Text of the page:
What is Eurorack? Getting started with modular synthesizers, a simple guide.
The current popularity of analogue synthesizers and synths in general can’t be understated. With so many innovations and inventions arriving on the market all the time, it’s hard to keep up with everything that’s available. If you're even remotely bothered by synthesizers, you've probably come across this oddball term "Euro-rack" or "modu-lar" and if curiosity has struck, well......that's probably how you've ended up here!
Amongst the piles of wires and flashing lights there is sense to be made in this modular world, and here I'll attempt to provide everything you need to know to get started in with Eurorack synthesis so you can be up and running in no time.
A little history of modular synthesis.
Synthesizers themselves have fairly scientific beginnings, with early synths being made by guys in lab coats and consisting of modules with dedicated functions interacting with each other to make sound. It took some time for the synth market to add a keyboard, do away with cables and turn them into musical instruments to make the synthesizers we’re now familiar with. Early innovators of the modular format included the likes of Moog, Buchla, Roland, ARP, Serge and EMS.
Modular synthesizers went from being the norm, to being the tools of the very rich and famous or “sound scientists”. Most modular synthesizers were pre-built systems that offered no integration with other manufacturers formats, if you had a Moog system - then you’d struggle to get that to talk to your Roland System 100m for example.
It wasn’t until the early 90’s that modular synthesizers came out from behind the capes of synth wizards and back into the forefront of sound design. The Eurorack standard was pioneering in the early 90’s by Dieter Doepfer….yes that Doepfer. It was a format that Dieter stuck to and eventually, many many more companies adopted the form factor and we now have the incredible selection available to us now.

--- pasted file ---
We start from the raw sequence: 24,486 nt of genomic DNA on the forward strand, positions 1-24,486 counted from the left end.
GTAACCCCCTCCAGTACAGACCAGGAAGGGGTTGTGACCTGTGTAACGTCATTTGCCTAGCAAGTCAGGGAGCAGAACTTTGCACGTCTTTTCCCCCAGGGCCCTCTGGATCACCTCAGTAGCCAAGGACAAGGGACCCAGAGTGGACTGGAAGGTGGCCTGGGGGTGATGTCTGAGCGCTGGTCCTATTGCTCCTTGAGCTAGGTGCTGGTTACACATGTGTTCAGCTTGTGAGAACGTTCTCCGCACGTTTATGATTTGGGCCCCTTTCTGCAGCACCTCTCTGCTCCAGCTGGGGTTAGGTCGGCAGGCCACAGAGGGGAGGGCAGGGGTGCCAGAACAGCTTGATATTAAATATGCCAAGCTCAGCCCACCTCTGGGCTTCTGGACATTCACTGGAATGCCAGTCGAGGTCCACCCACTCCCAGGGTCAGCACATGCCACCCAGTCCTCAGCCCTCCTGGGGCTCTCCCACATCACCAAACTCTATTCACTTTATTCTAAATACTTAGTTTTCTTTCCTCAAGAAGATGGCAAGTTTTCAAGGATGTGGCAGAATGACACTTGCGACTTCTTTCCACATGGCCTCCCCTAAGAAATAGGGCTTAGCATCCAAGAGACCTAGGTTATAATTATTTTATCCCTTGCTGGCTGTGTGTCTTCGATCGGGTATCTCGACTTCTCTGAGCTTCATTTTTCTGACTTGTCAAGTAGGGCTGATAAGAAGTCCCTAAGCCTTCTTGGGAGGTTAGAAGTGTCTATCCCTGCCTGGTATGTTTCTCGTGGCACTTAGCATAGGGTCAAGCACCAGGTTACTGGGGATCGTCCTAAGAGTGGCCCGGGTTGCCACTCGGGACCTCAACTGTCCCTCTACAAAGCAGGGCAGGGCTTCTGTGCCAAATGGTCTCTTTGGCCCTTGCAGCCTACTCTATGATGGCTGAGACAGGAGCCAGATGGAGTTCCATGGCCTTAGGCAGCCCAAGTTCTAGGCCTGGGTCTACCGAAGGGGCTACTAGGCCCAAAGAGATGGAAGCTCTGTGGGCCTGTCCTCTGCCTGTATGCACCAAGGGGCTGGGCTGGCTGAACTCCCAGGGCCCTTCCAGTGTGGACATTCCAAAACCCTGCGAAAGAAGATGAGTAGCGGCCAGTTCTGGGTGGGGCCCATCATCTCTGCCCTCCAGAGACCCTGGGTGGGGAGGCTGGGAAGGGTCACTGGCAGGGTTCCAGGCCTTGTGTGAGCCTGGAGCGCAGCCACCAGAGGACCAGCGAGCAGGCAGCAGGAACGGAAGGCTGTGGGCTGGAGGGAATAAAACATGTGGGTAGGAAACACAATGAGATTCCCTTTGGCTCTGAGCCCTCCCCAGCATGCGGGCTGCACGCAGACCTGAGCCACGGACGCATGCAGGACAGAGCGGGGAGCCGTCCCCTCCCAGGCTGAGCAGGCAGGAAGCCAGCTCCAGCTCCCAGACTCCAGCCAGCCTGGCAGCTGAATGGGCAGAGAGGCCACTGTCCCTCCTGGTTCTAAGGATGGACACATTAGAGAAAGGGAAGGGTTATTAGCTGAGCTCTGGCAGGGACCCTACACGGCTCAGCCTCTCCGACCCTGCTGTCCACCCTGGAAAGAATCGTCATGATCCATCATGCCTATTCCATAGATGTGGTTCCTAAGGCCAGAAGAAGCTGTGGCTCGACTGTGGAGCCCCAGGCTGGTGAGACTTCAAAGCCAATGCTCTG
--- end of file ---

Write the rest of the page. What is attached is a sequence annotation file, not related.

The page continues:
All eurorack modules adhere to same 3U height standard, but many vary in width (aka HP or horizontal pitch) they also vary in power consumption and of course functionality. The Eurorack market is a thriving, vibrant marketplace of unique designs being produced by all kinds of different companies with multiple bustling forums dedicated to the subject.
This approach to synthesis was completely fresh. Instead of buying a pre-designated system, people could now build synthesizers with the modules of their choosing. They could make the decisions that ultimately lead to the creation of their dream synth.
Eurorack is the definition of expressivity in the electronic music realm. You build the synth, you make the choices on what modules and functionality you want and no single system is ever the same as the next. How you operate your system would be totally different to how everyone else works. It is the most inspiring and individual sound design tool available on the market right now.
So you’re looking to explore this world of modular synthesis, what do you need? What can you do to get started? In this article I plan to explain exactly what’s required to get up and running and hopefully get you on the road to creating the synth you’ve always dreamed of.
So first things first, let’s get the real basics out of the way and then we can move onto the juicy details. I’ll assume that most of you reading this have some idea of what a synth is and how it works, but for those that don’t, here’s a really brief overview of the concept of synthesis.
Normally when people talk about synthesizers, most picture a keyboard encrusted with knobs and controls, with most modern synthesizers being based around a subtractive synthesis concept.
All classic subtractive synthesizers are based around and include four main elements;
- An Oscillator for sound generation.
- A Filter for sculpting the timbre.
- An envelope generator for creating dynamic variation.
- An LFO for modulating the sound.
- And an amplifier for controlling the amplitude of the synthesized sound.
Most synths include these elements or modules, but it’s very rare for a keyboard synthesizer to offer any options to re-wire or change the signal path, the sound is ultimately “fixed”. That’s where the modular form factor comes in.
Oscillators, VCO’s and sound sources: